I love the moments of inspiration, when you feel pretty good about yourself and things are okay. It's the shit in between, when you're blocked — you have a melody in your head and no words for it. It drives you fucking crazy. I had the melody to "Restless Heart Syndrome" [on 21st Century Breakdown] for a year. I had nothing to write about. I would be sitting there: "I feel stupid." "Little Girl" and "21 Guns" were the same way. But you have to stick with it. It's the patience that drives you crazy. But the moments when you nail something — that's when you're most free. There is no outside stress. You're just in the zone.

Mike Dirnt told me that music is enormously important to you — that if you didn't have it, you'd still be a great husband and father but with a big hole in your life.
When things were boiling over in my household, as a kid, I started to depend on music. I remember coming home from school and just playing guitar for hours in my room. Music was an escape on all levels. I could put my headphones on and listen to an album, front to back. I loved the feeling when the hair on your arms stood up.

What records were a particular refuge for you?
When I started getting into rock, it was Van Halen, Women and Children First. Then I started getting into punk. I would listen to the first Operation Ivy record. There was one band called Rich Kids on LSD. And Hüsker Dü — Warehouse: Songs and Stories hit me like a ton of bricks. It took me to a different place. I was getting into the Beatles, the way they affected me. Music would take me over. I always had an emotional response to it.

Mike was also talking about the period after the Warning album, when your sales were slowing down and the crowds getting smaller. He said it was a dark time for him — and for the band.
We had to question ourselves deeper than we ever had before — investigate our relationships, how we feel about each other, how we get on each other's nerves. We had to step it up about 10 notches.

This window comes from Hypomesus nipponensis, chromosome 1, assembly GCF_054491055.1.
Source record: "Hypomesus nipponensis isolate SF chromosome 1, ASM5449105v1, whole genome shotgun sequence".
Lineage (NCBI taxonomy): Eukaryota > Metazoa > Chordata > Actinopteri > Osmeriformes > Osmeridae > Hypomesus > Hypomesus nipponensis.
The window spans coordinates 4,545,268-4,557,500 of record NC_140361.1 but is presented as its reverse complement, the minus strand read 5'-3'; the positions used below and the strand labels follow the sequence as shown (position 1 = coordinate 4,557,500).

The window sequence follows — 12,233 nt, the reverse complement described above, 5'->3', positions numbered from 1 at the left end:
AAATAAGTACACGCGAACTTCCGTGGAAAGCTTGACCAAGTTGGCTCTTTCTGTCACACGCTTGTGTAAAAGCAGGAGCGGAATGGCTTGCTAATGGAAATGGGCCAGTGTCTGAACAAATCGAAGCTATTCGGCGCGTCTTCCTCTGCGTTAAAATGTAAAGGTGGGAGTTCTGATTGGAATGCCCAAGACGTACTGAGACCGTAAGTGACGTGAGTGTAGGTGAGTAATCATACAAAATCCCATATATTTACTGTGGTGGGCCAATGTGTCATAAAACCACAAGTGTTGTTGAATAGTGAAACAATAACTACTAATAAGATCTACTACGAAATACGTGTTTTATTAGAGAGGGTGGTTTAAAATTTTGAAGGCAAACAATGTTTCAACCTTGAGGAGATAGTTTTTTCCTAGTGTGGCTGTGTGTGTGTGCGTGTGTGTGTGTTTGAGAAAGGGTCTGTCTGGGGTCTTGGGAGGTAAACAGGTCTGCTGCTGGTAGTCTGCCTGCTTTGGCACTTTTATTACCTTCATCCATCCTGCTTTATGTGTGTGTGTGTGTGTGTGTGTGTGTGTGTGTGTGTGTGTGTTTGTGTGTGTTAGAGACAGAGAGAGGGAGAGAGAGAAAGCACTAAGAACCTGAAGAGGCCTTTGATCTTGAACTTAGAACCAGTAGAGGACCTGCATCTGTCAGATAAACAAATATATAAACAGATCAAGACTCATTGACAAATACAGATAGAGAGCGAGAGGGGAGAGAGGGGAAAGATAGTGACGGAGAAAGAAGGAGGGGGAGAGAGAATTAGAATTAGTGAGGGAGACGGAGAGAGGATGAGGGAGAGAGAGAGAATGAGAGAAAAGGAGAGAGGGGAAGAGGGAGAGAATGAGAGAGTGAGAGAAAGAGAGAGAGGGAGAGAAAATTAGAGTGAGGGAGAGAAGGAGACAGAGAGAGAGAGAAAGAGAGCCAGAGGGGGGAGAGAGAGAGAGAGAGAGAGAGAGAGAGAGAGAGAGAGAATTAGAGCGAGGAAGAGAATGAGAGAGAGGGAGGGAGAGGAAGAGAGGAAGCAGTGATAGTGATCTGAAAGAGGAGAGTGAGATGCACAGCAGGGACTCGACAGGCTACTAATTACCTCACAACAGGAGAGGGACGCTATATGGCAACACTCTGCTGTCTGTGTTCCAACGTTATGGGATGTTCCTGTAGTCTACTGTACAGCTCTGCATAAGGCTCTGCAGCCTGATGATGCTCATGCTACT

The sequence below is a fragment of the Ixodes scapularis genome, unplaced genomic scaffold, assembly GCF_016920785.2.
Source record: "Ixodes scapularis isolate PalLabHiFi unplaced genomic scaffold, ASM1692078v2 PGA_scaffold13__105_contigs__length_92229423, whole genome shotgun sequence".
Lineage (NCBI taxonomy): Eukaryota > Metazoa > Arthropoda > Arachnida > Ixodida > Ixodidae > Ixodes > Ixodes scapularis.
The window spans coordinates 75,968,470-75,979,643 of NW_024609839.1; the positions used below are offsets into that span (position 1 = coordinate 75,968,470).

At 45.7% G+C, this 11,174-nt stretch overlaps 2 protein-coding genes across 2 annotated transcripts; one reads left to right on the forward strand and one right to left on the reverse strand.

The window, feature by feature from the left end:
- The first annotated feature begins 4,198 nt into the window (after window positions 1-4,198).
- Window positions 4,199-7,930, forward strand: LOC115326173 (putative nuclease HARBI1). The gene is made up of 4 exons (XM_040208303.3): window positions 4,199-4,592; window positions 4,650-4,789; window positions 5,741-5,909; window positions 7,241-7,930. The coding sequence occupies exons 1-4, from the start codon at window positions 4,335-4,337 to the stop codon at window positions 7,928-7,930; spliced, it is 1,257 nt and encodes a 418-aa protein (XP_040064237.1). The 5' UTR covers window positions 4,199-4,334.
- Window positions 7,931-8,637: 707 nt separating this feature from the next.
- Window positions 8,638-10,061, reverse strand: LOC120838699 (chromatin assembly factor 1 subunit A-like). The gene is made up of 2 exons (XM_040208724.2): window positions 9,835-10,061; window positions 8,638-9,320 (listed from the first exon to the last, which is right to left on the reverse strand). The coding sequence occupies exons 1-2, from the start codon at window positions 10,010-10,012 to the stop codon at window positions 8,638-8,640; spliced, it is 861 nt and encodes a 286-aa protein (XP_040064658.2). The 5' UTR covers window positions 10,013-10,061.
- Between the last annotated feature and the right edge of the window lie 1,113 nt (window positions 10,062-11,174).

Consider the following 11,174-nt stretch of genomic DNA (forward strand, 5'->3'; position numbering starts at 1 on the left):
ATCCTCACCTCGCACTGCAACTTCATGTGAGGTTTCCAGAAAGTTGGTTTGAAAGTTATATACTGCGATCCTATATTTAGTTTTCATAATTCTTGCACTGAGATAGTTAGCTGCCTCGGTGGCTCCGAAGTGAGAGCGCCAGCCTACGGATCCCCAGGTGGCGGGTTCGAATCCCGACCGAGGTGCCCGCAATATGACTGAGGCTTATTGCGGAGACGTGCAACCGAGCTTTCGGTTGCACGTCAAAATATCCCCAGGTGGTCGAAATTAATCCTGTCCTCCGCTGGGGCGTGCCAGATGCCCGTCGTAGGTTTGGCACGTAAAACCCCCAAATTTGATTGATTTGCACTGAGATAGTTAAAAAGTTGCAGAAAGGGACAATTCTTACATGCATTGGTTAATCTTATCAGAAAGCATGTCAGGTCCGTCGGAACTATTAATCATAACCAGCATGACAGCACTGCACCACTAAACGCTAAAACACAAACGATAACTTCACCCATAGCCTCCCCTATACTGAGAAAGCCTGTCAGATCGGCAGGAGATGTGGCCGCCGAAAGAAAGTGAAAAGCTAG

The interesting thing about that time was we were playing live shows better than we ever had before. We were playing like we did last night, when nobody was noticing. We're like, "We know that we're a great band. Why isn't anybody else noticing?" But we had never had a monumental record, where we did that on record. "We can't listen to the record company. We can't do things the way they are now. Bands are listening to A&R guys who say you don't have a single, who are hearing that from the radio stations." I don't want to play that game. I want to make sure we're making an album that is pure, bold — a statement with one song that leads to the next, and each song is an experience in itself.

You've done that with 21st Century Breakdown. But you are addressing demons — in songs like "Christian's Inferno" — from a position many would consider comfortable: success, a nice house, a good family. Why are the demons still there? And why put them out in public?
They're just photographs of what goes on inside my head — and wanting to connect with yourself, and your audience too. I'd like to write something more about joy and happiness. But for me, that's the release, putting it out there. To put it out there and create some kind of human connection and strive for something that's about humanity. It's like trying to battle past all those demons, your confusion and chaos, to reach something on the other side.

I don't know why I'm like that. I've always felt desperate in some way.